The Fort Bragg Management Area, which extends from 40°10’00” N. latitude to Point Arena (38°57’30” N. latitude), will be reopen to salmon fishing this Friday, July 22, and run through Sept. 5.

The Oceans:
Eureka
Less than ideal ocean conditions along with big King tides made for a tough halibut bite over the weekend. But the fish are still there, according to Tim Klassen of Reel Steel Sport Fishing. “The fish seem like they’re moving around a lot,” he said. “I’m not sure if the tides and currents have something to do with that, but we’re having to move around quite a bit. When the conditions are right, the fishing is still really good. The black cod have thinned out a little, which makes things much easier. Rock fishing is still excellent at the Cape, but we haven’t had a whole lot of opportunity to get down there with the ocean conditions.”

Trinidad
“The ocean has been a little lumpy, especially at low tide, but the rockfish are still biting, “said Curt Wilson, of Wind Rose Charters. “We’re still spending most of our time near Patrick’s Point towards the Turtles catching some nice black rockfish and a few lings. The Pacific halibut bite is still good, I’d say it’s a steady pick. The fish are all over the place from the Head to the Point in 250 to 260 feet of water. The crabbing has slowed way down and it’s likely done for the season, but we’re setting our rings out before each trip.”

Shelter Cove
The story hasn’t changed much out of Shelter Cove, according to Jake Mitchell of Sea Hawk Sport Fishing. “Rock fishing has been steady with the ling cod still being pretty difficult to locate,” said Mitchell. “There’s been a few Thresher sharks around and some more bait starting to show up. Hopefully there will be some salmon around when it opens back up on Friday.”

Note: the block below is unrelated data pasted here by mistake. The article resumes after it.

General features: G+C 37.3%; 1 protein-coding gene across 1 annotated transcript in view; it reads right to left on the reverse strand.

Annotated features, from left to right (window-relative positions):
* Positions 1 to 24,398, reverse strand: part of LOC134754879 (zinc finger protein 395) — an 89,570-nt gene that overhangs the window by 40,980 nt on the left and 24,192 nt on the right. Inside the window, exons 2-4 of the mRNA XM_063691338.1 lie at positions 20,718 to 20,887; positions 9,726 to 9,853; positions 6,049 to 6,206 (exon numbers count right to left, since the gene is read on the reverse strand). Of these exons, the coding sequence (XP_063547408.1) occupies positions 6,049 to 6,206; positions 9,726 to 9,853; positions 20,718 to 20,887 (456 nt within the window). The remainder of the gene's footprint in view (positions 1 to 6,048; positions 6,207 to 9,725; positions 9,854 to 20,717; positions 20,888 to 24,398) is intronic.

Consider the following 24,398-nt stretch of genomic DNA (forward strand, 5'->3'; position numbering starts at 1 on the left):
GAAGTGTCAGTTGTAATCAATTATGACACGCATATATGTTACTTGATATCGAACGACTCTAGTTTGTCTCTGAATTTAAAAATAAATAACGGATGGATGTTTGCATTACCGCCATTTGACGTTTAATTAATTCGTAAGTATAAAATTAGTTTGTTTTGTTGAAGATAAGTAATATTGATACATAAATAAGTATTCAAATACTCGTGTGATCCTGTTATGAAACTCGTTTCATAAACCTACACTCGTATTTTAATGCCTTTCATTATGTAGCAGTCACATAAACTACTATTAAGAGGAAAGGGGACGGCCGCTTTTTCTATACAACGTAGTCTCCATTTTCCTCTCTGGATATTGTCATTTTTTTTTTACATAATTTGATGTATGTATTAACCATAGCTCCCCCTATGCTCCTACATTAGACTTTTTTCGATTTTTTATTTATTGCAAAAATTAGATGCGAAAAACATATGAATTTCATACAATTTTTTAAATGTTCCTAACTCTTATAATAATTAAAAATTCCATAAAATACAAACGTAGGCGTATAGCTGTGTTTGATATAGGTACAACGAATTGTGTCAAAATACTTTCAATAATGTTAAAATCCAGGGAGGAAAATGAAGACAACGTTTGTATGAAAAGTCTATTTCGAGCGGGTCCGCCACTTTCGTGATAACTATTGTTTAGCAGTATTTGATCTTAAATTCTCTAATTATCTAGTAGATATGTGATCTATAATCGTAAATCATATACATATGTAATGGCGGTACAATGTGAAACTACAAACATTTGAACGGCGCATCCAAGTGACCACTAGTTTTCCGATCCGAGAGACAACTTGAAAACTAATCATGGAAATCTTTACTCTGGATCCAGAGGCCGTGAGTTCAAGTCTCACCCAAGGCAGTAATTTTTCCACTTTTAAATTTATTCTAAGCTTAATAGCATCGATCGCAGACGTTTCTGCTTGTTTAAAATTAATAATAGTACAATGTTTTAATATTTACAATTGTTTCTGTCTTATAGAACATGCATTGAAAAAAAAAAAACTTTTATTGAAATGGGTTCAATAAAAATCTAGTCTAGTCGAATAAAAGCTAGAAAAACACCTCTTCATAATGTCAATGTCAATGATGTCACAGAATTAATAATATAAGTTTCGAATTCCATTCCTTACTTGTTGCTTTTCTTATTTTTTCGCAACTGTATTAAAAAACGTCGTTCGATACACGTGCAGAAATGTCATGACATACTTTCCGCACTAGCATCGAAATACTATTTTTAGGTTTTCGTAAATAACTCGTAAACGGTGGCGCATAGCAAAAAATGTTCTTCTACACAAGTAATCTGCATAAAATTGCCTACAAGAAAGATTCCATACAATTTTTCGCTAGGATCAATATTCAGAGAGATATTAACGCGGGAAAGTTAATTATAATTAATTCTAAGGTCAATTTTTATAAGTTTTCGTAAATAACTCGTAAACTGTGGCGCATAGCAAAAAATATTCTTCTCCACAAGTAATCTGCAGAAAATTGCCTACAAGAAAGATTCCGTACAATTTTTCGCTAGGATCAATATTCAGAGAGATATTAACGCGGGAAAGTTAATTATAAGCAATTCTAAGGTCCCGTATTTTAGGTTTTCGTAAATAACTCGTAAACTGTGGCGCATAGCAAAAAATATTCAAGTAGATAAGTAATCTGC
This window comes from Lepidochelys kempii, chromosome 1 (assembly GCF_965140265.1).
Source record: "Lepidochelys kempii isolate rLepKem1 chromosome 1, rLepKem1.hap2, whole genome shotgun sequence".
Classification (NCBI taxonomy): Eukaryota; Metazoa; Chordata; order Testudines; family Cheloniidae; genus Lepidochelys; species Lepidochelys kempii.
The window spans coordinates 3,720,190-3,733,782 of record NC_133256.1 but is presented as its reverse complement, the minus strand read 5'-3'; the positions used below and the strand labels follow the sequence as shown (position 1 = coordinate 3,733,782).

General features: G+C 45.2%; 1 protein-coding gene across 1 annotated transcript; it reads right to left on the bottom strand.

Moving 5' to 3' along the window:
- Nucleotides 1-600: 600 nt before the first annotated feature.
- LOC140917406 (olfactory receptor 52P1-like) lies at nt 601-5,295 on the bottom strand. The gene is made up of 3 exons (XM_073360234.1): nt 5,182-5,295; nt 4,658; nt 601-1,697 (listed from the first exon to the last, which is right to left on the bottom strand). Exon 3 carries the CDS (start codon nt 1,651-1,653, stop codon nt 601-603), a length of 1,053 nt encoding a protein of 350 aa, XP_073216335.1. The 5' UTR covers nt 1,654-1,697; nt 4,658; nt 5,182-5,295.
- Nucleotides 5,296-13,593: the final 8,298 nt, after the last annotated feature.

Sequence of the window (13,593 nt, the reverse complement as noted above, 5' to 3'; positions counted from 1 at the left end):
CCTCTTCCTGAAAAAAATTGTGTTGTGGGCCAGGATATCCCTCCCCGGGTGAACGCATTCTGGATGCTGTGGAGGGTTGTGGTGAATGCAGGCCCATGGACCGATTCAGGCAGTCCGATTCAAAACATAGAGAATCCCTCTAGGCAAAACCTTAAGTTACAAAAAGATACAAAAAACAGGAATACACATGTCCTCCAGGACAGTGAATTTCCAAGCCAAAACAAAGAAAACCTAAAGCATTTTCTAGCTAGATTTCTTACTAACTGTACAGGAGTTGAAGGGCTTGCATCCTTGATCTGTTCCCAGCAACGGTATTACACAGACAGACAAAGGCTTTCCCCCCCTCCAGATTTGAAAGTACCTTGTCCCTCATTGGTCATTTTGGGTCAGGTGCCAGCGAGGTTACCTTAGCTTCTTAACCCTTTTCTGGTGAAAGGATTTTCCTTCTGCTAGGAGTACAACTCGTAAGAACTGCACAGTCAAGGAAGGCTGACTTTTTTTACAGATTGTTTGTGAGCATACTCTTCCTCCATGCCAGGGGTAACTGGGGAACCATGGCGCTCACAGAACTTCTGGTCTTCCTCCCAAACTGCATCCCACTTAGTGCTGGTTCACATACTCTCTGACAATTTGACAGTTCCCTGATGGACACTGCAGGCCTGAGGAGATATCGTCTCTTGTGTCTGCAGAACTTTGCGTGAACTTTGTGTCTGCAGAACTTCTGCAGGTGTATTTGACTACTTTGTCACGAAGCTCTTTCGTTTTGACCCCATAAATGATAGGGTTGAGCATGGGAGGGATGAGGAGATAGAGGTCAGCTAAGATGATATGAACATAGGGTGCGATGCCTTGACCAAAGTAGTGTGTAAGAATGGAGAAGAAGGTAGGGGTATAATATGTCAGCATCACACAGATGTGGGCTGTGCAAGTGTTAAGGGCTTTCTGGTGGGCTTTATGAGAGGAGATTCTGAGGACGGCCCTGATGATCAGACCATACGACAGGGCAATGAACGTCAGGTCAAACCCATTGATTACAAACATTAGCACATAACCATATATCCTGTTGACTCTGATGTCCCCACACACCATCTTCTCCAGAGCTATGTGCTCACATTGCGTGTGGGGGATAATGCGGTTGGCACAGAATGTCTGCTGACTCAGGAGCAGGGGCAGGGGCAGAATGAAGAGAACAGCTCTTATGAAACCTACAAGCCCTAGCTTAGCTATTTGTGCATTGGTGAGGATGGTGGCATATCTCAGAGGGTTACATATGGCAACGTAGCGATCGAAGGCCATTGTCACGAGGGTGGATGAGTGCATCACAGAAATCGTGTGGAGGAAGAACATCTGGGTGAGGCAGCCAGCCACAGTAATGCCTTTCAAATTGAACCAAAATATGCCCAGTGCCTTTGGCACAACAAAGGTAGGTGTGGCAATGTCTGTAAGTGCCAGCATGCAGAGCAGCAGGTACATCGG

Crescent City
A few California halibut are being caught along South Beach, according to Britt Carson of Crescent City’s Englund Marine. “Small boats and kayaks trolling bait have had some decent success,” said Carson. “The clamming during last week’s minus tides was excellent. The people who knew what they were doing scored easy limits. The rockfish and lingcod bite is still really good when the boats can get out. The redtail perch bite has really turned on at Kellogg Beach. Sand crabs and the Berkeley Gulp Worms have been the top bait.”

Brookings
“Salmon fishing has been slow out of Brookings, with an occasional wild coho, but not many keepers,” said Andy Martin, of Brookings Fishing Charters. “Lingcod and rockfish action has been good, with limits common, and a nice grade on calm weather days. Lingcod to 25 pounds are being caught in the Twin Rocks and House Rock areas. Surfperch fishing remains good near Crissy Field.”